Different levels of PEP and compliance management with PEP Screening

People in power holding prominent public offices are considered high-risk by the financial industry and financial regulators due to their high social standing and wide influence. High-risk customers are known to be prone to committing financial crimes and abusing the power they hold. Therefore, the financial regulators mandate the financial firms to identify and keep an eye on the financial activities of their high-risk powerful clients given their vulnerability to commit financial crimes and get away with it. Hence, the financial firms such as banking and non banking sectors are recommended to employ PEP screening solutions to stay vigilant and protect their businesses against the financial criminals. 

Different Levels of Politically Exposed Persons

To determine the PEP status of customers, financial firms classify their politically exposed clients into the following categories from high-risk customers to low-risk customers which helps in identifying PEPs.

Level I of High-Risk Politically Exposed Persons

The high-risk politically exposed persons consists of top power elite of the world which includes:

  • World leaders, heads of state & heads of government, monarchs, CEO of Multinational companies like Facebook, Amazon, SpaceX, and others.
  • Chief of the Army staff and top military generals, chief justices, directors of law enforcement agencies like the Central Intelligence Unit (CIA), Federal Investigative Bureau (FBI, and so forth.
  • Leaders of the political parties like Republican Party leaders in the US, Democratic Party leaders, leaders of the Labour Party in the UK and so forth. 

Level II of Medium-High Risk Politically Exposed Persons

The medium to high risk politically exposed persons consists of:

  • Cabinet Ministers, senior staff of the military including Lieutenant Generals and Major Generals, senior executives of law enforcement agencies.
  • Royal family members, Figure-heads of religious groups like the Pope, Supreme leader Ali Hosseini Khamenei, or spiritual leaders like the Dalai Lama.
  • State diplomats, government ambassadors, senators and parliamentarians. 

Level III of Medium-Low Risk Politically Exposed Persons

  • Senior political party members, Board of directors of state-run organizations, heads of non-government organizations.
  • Heads & board members of Trade Unions, middle ranking diplomats, members of state legislatures, commissioners, consuls and high ranking bureaucrats. 

Level IV of Low-Risk Politically Exposed Persons

  • City mayors, senior members of city councils, district, county.
  • International organizations officials, senior officials of sporting organizations. 

What Sources of PEP Lists Financial Firms Should Comply With?

Financial businesses are recommended to stay vigilant and comply with PEP lists issued by government organizations, international regulatory bodies and law enforcement agencies from around the world. Sometimes,  the PEP screening process becomes tricky for financial firms as identifying a politically exposed person gets challenging, especially when onboarding a foreign politically exposed person given their background data is not within reach. 

Following are some of the sources that the financial firms should employ before onboarding a potential customer. 

  • Asset disclosure databases.
  •  PEP databases which are maintained and made public by the government organizations.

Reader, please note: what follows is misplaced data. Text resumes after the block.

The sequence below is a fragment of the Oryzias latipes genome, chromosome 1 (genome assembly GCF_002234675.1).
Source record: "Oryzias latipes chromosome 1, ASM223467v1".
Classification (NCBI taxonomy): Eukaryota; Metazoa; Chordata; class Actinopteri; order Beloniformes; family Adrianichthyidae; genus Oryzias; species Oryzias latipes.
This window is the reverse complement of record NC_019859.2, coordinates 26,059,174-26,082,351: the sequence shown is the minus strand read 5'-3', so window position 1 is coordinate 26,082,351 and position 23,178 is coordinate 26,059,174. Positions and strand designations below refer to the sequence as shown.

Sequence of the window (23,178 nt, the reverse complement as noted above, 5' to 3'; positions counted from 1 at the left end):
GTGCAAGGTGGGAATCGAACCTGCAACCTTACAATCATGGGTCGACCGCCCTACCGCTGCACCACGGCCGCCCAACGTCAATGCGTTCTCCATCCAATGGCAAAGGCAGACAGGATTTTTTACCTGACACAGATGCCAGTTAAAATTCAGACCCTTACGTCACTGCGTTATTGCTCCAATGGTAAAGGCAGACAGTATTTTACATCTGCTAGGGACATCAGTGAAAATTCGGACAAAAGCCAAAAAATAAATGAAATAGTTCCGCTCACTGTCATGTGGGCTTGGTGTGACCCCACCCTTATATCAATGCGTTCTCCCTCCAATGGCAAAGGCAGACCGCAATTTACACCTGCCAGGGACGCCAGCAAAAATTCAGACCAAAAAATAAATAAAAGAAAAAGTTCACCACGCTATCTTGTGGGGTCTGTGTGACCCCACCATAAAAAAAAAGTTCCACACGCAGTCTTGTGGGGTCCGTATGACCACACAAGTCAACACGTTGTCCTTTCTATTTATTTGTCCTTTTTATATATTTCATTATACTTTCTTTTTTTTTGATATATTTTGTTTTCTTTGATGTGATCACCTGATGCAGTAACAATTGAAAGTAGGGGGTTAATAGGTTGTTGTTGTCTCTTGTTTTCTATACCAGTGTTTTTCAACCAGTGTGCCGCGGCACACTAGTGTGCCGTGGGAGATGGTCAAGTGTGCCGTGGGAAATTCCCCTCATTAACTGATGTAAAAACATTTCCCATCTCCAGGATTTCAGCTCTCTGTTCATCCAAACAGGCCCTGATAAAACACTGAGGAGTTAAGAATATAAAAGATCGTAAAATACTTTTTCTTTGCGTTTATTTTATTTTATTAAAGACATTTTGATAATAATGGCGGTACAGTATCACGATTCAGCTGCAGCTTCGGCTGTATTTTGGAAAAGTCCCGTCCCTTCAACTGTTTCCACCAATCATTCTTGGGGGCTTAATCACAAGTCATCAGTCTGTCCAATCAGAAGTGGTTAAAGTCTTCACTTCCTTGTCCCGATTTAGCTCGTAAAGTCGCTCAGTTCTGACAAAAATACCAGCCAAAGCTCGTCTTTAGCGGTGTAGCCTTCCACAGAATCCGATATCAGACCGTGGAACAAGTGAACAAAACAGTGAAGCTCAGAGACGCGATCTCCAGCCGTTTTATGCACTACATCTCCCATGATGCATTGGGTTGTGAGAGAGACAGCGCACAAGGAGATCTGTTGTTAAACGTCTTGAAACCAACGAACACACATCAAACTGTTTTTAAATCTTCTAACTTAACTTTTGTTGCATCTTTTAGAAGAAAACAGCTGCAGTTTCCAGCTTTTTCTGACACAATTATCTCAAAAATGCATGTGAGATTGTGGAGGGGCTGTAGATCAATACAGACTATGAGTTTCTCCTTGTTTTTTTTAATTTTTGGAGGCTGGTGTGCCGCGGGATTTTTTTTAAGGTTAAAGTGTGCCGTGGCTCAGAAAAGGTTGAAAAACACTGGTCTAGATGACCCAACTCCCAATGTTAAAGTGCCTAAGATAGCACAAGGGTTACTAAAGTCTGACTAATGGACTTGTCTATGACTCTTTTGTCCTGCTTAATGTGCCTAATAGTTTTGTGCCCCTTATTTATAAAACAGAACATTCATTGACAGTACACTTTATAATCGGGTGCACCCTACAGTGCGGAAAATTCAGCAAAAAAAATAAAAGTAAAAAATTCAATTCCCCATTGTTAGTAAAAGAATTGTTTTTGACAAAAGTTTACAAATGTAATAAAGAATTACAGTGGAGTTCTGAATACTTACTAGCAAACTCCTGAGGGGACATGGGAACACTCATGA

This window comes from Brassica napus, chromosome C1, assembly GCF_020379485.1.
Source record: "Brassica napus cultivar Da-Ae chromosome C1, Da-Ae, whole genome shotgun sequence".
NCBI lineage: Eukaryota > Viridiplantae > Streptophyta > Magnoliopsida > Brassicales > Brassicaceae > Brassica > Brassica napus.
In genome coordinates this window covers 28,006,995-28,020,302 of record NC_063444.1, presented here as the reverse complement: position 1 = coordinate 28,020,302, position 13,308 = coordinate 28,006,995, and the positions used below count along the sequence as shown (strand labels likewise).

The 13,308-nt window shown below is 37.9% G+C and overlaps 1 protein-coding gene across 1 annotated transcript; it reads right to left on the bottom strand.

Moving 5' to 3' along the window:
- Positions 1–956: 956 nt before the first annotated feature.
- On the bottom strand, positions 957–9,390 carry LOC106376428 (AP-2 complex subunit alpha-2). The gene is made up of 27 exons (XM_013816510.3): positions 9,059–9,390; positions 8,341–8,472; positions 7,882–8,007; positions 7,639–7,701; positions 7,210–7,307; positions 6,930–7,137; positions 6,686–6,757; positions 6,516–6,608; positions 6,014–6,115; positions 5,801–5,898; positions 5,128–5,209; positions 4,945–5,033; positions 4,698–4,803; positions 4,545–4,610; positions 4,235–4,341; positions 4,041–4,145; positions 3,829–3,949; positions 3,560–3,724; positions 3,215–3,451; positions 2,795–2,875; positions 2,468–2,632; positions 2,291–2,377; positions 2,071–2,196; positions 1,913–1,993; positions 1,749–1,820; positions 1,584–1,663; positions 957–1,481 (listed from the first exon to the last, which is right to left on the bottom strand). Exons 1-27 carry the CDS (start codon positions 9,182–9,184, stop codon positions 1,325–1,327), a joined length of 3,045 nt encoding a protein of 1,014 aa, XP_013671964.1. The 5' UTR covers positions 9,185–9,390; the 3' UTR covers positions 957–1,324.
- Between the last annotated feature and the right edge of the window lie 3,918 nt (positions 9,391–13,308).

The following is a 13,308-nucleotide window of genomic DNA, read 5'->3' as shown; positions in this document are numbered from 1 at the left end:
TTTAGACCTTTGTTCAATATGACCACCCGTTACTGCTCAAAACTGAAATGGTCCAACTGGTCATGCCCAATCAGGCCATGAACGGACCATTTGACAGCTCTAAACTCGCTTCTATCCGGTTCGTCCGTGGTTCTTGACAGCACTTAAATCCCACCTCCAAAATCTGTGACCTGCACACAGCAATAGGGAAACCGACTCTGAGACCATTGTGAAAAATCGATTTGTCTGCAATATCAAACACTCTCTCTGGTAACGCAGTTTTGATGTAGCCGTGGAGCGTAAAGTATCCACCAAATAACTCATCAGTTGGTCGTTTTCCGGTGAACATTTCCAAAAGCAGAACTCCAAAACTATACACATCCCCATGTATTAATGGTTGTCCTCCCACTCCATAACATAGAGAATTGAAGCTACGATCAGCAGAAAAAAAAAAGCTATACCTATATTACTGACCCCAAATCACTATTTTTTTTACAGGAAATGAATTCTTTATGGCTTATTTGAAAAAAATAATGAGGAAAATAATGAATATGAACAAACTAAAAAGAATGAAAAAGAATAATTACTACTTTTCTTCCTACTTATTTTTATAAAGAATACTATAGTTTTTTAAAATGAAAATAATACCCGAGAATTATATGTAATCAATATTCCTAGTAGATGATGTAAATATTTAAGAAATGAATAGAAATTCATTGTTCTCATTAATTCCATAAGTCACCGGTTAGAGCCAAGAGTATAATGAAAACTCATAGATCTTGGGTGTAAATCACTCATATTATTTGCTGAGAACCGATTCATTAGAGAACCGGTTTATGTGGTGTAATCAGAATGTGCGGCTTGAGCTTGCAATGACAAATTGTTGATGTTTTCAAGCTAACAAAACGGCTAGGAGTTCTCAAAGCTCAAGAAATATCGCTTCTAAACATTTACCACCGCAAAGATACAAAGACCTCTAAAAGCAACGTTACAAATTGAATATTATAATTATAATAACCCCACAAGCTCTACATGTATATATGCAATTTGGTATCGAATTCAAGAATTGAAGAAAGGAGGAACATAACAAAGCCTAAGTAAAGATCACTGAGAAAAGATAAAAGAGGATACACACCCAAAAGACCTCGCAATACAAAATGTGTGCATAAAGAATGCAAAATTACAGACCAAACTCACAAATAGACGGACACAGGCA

• Directory of world leaders & cabinet ministers maintained by the law enforcement agencies like Central Intelligence Agency (CIA).
  • PEP databases maintained by some private enterprises
  • Greylists & blacklists issued by international regulatory bodies like Financial Action Task Force (FATF) 

Freely accessible PEP lists by the government organizations tend to be unreliable due to their outdated PEP data and incomplete PEP lists. They tend to offer too little information which usually results in high false positives. This ends up wasting a lot of time to deal with false positives and avoid the risk of missing accurate matches. 

Compliance officers should employ PEP lists that comprise updated data and cover all regions, and countries. It must also provide updated PEP data on their close associates and family members. A reliable PEP lists tends to be 

  1. Updated, accessible and readily available. 
  2. Its PEP criteria is in line with the guidance provided by the international regulatory bodies and government organizations. 
  3. Comprises comprehensive background PEP data.
  4.  Readily update any change in PEP current role. 

Ramifications of Non-Compliance With PEP Screening

People sitting in the corridors of power are more vulnerable to exploiting the influence and power owing to their powerful public office. They are more prone to committing financial crimes such as terrorist financing, corporate frauds, bribery, money laundering, corruption, embezzlement of government funds, tax evasion, securities frauds, bank frauds and so on and so forth. Therefore, The Financial Action Task Force in their Recommendation 12 & 22 obligates the financial industry to conduct PEP checks before starting any business relationship with their PEP client. 

Negligence in conducting Anti-Money protocol such as PEP screening could also cause economic and reputation problems for the financial institutions themselves. The risk of reputational damage is always high when dealing with Politically Exposed Persons who have wide public influence and high social standing. Therefore, a financial firm must PEP risk assessment report before considering providing financial services to a client having a prominent public office.

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